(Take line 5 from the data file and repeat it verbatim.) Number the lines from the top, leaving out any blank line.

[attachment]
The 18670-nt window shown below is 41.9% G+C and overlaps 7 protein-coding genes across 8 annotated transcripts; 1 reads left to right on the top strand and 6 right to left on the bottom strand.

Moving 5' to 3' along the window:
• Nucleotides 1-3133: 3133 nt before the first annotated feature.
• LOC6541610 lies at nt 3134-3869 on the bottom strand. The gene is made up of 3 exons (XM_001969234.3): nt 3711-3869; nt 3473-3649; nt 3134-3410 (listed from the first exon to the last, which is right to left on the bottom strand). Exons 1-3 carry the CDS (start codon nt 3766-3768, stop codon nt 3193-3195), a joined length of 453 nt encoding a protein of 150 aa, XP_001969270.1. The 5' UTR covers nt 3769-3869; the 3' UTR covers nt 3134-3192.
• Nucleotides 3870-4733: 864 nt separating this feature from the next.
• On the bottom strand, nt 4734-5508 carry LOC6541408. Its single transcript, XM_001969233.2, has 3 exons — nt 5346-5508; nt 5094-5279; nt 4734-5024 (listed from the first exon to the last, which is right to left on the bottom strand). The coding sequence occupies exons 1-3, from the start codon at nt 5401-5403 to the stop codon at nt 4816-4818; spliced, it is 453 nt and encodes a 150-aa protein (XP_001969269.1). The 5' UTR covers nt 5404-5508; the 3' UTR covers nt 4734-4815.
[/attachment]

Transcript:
• Nucleotides 3870-4733: 864 nt separating this feature from the next.